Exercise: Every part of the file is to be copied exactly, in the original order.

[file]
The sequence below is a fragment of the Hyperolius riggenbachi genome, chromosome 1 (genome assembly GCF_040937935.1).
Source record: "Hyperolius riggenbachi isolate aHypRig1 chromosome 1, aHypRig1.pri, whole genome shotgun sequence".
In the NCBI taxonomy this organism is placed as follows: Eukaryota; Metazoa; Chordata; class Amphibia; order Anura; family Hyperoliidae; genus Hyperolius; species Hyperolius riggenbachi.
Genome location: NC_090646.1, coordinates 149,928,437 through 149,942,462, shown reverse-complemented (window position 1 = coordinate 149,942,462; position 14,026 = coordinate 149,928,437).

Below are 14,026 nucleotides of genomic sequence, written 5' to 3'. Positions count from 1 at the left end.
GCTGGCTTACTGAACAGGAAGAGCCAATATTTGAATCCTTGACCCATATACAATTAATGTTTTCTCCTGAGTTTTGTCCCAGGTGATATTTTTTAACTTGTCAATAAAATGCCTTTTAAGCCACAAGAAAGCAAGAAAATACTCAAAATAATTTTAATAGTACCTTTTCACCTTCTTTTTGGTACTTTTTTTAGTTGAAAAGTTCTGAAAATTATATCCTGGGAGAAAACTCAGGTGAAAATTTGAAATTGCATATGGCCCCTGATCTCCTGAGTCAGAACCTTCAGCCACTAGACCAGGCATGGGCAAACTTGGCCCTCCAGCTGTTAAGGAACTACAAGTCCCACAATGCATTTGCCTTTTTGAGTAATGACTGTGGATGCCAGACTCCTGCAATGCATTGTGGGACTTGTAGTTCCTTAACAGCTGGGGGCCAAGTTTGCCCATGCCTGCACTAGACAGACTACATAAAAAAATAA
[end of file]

The sequence below is a fragment of the Hyperolius riggenbachi genome, chromosome 1 (genome assembly GCF_040937935.1).
Source record: "Hyperolius riggenbachi isolate aHypRig1 chromosome 1, aHypRig1.pri, whole genome shotgun sequence".
In the NCBI taxonomy this organism is placed as follows: Eukaryota; Metazoa; Chordata; class Amphibia; order Anura; family Hyperoliidae; genus Hyperolius; species Hyperolius riggenbachi.
Genome location: NC_090646.1, coordinates 149,928,437 through 149,942,462, shown reverse-complemented (window position 1 = coordinate 149,942,462; position 14,026 = coordinate 149,928,437).

Below are 14,026 nucleotides of genomic sequence, written 5' to 3'. Positions count from 1 at the left end.
GCTGGCTTACTGAACAGGAAGAGCCAATATTTGAATCCTTGACCCATATACAATTAATGTTTTCTCCTGAGTTTTGTCCCAGGTGATATTTTTTAACTTGTCAATAAAATGCCTTTTAAGCCACAAGAAAGCAAGAAAATACTCAAAATAATTTTAATAGTACCTTTTCACCTTCTTTTTGGTACTTTTTTTAGTTGAAAAGTTCTGAAAATTATATCCTGGGAGAAAACTCAGGTGAAAATTTGAAATTGCATATGGCCCCTGATCTCCTGAGTCAGAACCTTCAGCCACTAGACCAGGCATGGGCAAACTTGGCCCTCCAGCTGTTAAGGAACTACAAGTCCCACAATGCATTTGCCTTTTTGAGTAATGACTGTGGATGCCAGACTCCTGCAATGCATTGTGGGACTTGTAGTTCCTTAACAGCTGGGGGCCAAGTTTGCCCATGCCTGCACTAGACAGACTACATAAAAAAATAA